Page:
‘The alcoholic content of wine has gradually risen from 12-12.5 per cent to beyond 15 per cent in last couple of decades. The boost in alcohol content reduces aroma and flavour intensity of the wine. It compromises wine quality, including increasing the perception of hotness, body and viscosity and to a lesser extent, sweetness and acidity,’ according to researchers at the Australian Wine Research Institute.
Besides the issues of public health due to higher alcohol consumption, there are some countries where taxes are based on alcohol content and there is thus a need to find solution for reducing the alcohol content.
The researchers experimented to study the effect of different type of yeasts on reducing alcohol levels. They made wines from Shiraz and Chardonnay with over 50 different types of yeast in hopes of finding some strains that would convert sugar into products other than ethanol without severely changing the flavour and aroma characters.
The Australian team added a combination of two types of yeast (Metschnikowia pulcherrima and Saccharomyces cerivisiae) to unfinished wine mixes, which successfully reduced the alcoholic content in Shiraz from 15 percent to 13.4 percent without changing the flavour. The scientists concede it may not be a huge change, but it might suffice to keep at bay the changes global warming is causing in the alcohol levels, at least for a few years. The process worked well with many grapes but not too well with Chardonnay. The alternative yeasts created side products that reduced the quality of the wine.
Interestingly, Uma and Krishna Prasad the marathon wine couple owning KRSMA Estate Wines, tending to the vine and totally immersed in making wine in the Hampi Hills in Karnataka are also currently working with a special yeast given by the French yeast company Laffort which has selected one winery in each country it is dealing with for the experiment. The objective is how to get most flavours though not specifically on reducing the alcohol content.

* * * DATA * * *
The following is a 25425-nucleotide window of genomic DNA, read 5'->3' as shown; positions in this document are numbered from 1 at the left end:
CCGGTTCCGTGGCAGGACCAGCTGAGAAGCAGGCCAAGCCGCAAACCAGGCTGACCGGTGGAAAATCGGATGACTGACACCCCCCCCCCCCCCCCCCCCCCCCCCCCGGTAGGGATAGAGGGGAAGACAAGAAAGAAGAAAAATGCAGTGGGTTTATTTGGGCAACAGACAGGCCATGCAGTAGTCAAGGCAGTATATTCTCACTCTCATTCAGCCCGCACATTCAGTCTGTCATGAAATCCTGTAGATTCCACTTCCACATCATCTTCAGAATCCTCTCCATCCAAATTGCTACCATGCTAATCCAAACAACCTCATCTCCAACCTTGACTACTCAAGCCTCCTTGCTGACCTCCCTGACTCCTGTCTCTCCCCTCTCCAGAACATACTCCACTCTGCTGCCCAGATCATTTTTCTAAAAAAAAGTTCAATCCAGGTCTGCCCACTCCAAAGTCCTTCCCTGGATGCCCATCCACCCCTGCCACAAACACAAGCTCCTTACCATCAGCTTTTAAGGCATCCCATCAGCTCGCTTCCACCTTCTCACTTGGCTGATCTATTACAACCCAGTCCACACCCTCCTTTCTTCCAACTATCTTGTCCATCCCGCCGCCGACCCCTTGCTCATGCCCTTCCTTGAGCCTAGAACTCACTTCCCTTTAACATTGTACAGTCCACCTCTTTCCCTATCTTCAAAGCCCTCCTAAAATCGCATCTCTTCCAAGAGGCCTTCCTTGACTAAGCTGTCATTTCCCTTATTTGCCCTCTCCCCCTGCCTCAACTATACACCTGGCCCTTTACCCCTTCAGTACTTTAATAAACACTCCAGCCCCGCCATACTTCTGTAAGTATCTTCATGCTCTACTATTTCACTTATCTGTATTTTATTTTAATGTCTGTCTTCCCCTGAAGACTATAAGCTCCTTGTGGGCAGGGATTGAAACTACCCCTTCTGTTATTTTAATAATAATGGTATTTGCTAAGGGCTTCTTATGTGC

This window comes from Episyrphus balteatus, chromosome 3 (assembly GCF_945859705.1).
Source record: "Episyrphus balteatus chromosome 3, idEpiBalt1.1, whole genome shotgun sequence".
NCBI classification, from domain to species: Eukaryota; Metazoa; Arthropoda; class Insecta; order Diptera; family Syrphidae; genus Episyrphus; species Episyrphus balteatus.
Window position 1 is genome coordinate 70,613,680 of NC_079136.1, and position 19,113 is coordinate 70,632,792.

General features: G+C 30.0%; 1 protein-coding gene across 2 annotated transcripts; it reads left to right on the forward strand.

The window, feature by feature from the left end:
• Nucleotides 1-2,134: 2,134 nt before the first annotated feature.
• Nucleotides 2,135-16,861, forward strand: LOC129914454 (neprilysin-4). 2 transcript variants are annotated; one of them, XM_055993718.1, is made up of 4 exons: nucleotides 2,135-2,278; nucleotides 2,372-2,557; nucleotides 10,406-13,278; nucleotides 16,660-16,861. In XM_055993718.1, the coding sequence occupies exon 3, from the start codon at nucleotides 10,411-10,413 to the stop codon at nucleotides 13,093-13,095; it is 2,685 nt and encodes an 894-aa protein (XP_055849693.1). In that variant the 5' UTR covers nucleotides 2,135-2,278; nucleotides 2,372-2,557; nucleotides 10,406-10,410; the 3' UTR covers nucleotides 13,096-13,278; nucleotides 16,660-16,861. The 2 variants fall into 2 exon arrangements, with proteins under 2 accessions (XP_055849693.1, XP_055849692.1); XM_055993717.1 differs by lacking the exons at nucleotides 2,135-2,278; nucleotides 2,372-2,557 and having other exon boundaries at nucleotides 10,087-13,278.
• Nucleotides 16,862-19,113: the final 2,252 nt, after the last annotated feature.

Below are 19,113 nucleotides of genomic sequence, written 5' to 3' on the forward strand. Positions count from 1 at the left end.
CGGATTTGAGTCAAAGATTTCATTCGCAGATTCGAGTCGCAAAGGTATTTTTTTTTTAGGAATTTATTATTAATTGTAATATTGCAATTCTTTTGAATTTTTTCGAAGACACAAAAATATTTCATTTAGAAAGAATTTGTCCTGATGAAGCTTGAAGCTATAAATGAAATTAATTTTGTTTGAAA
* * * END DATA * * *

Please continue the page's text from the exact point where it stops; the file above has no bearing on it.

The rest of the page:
Krishna Prasad, who cherishes assistance from AWRI towards the production of KRSMA wines being launched on February 1 in Bangalore, says ‘I am very impressed with what AWRI is doing. This is just one of their achievements and should help understanding the yeast vs. wine flavours and alcohol substantially.’ KRSMA wines are currently not very high in alcohol with the usual range being 12.5-13.5%. His interest lies more on getting the best flavours and aromatic profile.
Global warming, which is hitting Europe as well has made the concern even bigger now. There have been some studies in the past involving genetically modified yeasts with the same objective of reducing the alcohol content, but the attitude toward genetic modified yeasts in Europe is absolutely negative, says Gaia Gaja, daughter of the iconic producer Angelo Gaja, who has been gradually taking over the wine making and marketing performed by him in the past.
‘This Is the first time I read about this study you mention, and I think it’s an experimentation that still has to be finalized not only in laboratories but most of all in cellars , which is very different. At the moment we need to understand more. Research should continue; it has to be tested if the process in laboratory is replicable in the cellar as well where yeasts producing alcohol are not only those on the skin of grapes, but also those living in the cellar itself: it is not that obvious which group of yeasts prevail on the other,’ she asserts.
‘Surely to reduce alcohol lever all the existing processes are so far largely manipulative (reverse osmosis for example) and research has to continue in the direction of more natural remedies,’ she adds.
Piemonte has been one of the more fortunate regions that have not been harmed significantly by global warming because of it being in the cooler parts. ‘For Nebbiolo global warming has rewarded a complete ripeness but wines more often reach 14.5° alcohol. This is already a high limit but we are not facing 16 or 17 degrees as more often happens in the new world,’ she feels.
As the report in motherboard suggests, unless warming can be stopped or slowed down, continued band-aid solutions provided by a study like this, might be the best that some vineyards can hope for.
The research appears in the journal Applied and Environmental Microbiology published by American Society for Microbiology (ASM).